Click here for the Marianas Variety Article which reports on a Senate version of the Open Government Act bill that was introduced by Senator Luis Crisostimo.
If I were to write the papers everytime they misreport or slant a story, I'd never get anything done. But enough of these slants have been cropping up since I lost favor with my friend Zaldy and the Variety folks over my introduction of HB 15-38, commonly known as the "Comprehensive Labor Reform Bill" that I find it necessary to make time now and then for a posting such as this. I'd send this to them, but they've stopped printing anything I send them (or was it just anything that had to do with educating the public on HB 15-38, I wonder?).
Now, let me take a page out of Bill O'Reily's "No Spin Zone" and tell the uncomplicated truth about my introduction of HB 15-269, the bill that sought to apply the Open Government Act to the Legislature. It may sadden some people to know that there was no conspiracy to deprive the tax payers of information they are rightfully entitled to, but even the Open Government Act as it applies to the agencies now (the version that Tina Sablan and her supporters, including the Variety, hold up as the ideal version that ought to be applied to the Legislature) has its limitations. Certain confidential information must be kept confidential. That's the bottom line. I ran into this limitation when I invoked the Open Government Act to request certain information from the now-defunct Marianas Public Lands Authority (MPLA), and was not allowed access to certain information that they considered "confidential."
When Tina Sablan wrote the lawmakers and asked us to disclose our financial records, I was one of the first lawmakers to promptly reply. Not only did I provide Ms. Sablan with my 2006 and 2007 financial information on how my Office spent the taxpayers' money, but I took it a step further. I published it on this blog and invited the world to review it. I even invited my constituents to make an appointment with my office to go over the information on a face-to-face basis. I later read in the papers that Ms. Sablan was not satisfied with the amount of information that most lawmakers provided her, although she admitted earlier that she failed to provide any standard list of information on how she wanted the expenditures to be reported to her.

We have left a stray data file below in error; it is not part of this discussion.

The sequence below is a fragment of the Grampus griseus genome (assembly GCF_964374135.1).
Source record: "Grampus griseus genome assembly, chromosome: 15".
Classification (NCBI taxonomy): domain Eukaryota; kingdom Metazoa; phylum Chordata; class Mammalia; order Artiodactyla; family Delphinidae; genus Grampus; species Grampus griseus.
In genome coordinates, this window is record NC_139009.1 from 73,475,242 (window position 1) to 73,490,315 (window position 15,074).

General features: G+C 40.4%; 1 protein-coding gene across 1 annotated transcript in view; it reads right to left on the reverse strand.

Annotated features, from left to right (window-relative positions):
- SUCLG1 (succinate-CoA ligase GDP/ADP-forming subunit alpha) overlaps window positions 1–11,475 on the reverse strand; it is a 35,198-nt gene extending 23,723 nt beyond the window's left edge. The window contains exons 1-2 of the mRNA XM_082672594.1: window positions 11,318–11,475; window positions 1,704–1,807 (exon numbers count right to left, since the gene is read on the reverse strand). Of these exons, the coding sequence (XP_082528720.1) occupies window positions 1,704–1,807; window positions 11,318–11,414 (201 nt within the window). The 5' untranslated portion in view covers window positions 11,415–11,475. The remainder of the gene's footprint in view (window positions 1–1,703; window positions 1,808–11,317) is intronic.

In any event, most of you who read this blog might remember that I also said that I would introduce legislation to apply the Open Government Act to the Legislature or to co-sponsor a bill if one were to be introduced before I introduced my bill. I asked House Legal Counsel Antonette Villagomez to draft the legislation for me to introduce. As we met in a typical "Leadership Meeting" before the morning's House session, the legal counsel came by to speak with me. As we stepped out of the conference room, she posed this question to me:
"Are you sure that you want a blanket application of the Open Government Act to the Legislature? I'm asking you about this because the lawmakers are frequently asked in confidence to look into matters that may involve possible misconduct in public office and you wouldn't want the names of people making such requests to be discoverable just by anybody invoking the Open Government Act." I thought about this for a couple minutes and as we discussed it, I recalled my experience with obtaining information from MPLA and the limitations that that request was imposed upon me. So I made a decision. I decided to mandate the FULL disclosure of financial records of each office, but that there was a need to put a limit on the other information, such as correspondence that have nothing to do with our office's expenditures, so as to protect the anonymity of people who come to lawmakers to look into things. I must admit, I get my fair share of those, especially since I chair the Judiciary and Governmental Operations Committee, which has jurisdiction over the entire CNMI Government.